Through Rural Radio, a “Scrapbook” of Western Alaska
Recognizing the blessings of ordinary life rhythms unifies people in community. KNOM can be an “audio scrapbook” of the happy events in listeners’ lives. An example is a series of news features about local cross country teams. Volunteer reporter Gabe Colombo tracked the runners to the season’s end in early October.
Student athletes in bush Alaska spend their off-season fundraising to help pay for their team competitions, which are limited with tight school budgets. Traveling to a meet is the benefit of hard work. Teams in remote Alaska fly to meets in bush planes. Often, the trip requires sleeping on gym floors, packing extra gear in case of an emergency, or extended stays due to poor weather. There are no groomed course trails for running events, so racers find their way through sand pits, gravel fields, shale hills, and paths through the brush outside of town. Each meet is a chance to reconnect with family and friends who line the makeshift course with folks cheering the next generation.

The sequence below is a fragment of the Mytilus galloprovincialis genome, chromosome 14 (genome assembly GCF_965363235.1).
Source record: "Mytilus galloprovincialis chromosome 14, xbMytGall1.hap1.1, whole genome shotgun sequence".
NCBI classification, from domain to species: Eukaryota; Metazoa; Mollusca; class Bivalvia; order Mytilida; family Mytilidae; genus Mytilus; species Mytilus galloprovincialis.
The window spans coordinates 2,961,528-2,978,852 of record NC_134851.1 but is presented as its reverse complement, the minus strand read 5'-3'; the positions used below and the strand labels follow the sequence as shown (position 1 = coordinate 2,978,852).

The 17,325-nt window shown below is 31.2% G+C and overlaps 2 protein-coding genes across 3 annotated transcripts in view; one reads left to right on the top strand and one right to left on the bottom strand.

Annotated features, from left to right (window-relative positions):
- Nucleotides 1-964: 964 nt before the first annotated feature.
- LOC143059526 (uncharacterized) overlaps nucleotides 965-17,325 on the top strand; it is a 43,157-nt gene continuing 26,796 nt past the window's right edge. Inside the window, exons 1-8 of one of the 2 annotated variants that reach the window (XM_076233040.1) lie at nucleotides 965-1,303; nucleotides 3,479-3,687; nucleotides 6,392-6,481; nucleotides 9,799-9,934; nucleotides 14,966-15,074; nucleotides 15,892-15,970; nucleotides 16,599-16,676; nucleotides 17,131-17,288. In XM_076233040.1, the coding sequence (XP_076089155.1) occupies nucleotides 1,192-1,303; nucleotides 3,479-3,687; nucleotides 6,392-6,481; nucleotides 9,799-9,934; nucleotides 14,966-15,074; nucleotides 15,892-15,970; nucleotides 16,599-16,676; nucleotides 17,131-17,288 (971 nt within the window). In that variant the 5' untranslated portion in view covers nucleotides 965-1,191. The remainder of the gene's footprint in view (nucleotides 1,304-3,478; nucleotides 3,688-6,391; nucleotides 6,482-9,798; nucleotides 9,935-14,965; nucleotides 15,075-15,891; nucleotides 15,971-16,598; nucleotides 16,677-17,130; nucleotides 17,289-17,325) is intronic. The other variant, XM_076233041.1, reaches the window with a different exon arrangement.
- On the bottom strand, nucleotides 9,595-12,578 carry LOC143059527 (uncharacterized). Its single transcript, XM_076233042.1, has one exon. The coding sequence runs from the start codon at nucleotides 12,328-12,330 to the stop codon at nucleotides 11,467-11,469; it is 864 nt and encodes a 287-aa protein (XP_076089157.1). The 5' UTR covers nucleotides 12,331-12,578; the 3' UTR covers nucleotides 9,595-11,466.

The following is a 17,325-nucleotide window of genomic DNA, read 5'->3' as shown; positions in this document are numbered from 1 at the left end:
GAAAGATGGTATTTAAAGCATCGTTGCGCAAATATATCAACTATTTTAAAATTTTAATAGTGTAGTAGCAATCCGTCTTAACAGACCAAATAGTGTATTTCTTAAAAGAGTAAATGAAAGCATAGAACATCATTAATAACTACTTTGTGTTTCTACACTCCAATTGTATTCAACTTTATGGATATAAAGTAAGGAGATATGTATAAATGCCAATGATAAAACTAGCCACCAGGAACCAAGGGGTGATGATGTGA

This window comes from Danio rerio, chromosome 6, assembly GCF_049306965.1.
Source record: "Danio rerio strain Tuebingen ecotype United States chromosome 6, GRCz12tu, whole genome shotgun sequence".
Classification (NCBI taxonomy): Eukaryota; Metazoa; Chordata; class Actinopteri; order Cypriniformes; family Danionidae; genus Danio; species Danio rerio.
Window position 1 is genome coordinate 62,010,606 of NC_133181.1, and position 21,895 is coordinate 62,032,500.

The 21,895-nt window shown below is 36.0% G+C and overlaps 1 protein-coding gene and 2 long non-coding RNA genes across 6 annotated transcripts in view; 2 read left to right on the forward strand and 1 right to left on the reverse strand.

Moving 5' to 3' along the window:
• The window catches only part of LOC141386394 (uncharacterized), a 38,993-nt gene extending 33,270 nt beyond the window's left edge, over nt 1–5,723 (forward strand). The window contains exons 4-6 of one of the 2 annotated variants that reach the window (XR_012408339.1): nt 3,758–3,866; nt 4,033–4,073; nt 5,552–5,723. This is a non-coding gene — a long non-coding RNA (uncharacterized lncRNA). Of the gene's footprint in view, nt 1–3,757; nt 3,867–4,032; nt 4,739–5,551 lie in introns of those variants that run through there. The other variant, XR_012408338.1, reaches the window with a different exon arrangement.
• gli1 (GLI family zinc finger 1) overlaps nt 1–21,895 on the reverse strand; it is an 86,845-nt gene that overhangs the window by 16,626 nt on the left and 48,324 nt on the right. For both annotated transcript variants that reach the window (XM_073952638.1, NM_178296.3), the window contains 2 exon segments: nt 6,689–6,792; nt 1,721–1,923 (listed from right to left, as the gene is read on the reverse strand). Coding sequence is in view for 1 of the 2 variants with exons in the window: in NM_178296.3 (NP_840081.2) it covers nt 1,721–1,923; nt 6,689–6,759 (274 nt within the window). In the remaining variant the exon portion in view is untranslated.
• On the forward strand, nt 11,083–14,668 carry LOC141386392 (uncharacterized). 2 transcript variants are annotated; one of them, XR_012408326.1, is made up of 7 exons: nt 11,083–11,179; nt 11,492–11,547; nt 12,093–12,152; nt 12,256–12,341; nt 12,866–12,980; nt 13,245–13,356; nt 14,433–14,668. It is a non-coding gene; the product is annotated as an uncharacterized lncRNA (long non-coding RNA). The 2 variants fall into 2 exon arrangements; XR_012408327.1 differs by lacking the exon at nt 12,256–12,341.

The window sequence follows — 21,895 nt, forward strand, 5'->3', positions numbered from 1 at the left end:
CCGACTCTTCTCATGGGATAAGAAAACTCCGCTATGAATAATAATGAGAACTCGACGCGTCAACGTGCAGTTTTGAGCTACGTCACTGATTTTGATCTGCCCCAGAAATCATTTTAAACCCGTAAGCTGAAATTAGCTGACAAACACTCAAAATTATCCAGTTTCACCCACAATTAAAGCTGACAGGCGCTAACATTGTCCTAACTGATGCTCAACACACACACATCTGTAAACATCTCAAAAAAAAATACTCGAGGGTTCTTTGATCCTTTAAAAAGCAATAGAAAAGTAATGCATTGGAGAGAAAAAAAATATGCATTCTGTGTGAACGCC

Attention to youthful endeavors — running, basketball, volleyball, music, wrestling, scholastic competition, or Native Youth Olympics — unifies communities. KNOM shines a light of hope by radiating this positive practice through featured reporting beyond the scores.
You make it possible for KNOM to broadcast faith, inspiration, news, and education in Western Alaska. Thank you for beaming the light of hope, the light of Christ, a little brighter in Western Alaska.
Image at top: The Nome high school cross-country team heads to a village meet. Photo courtesy of Devin Tatro.
I appreciate your sending out the news letter; first one I’ve gotten. I started with your “buck a month club,” some 40 years ago.
Keep me on your e-mail list.
Thanks very much for your kind words and support through all these years! It means so much.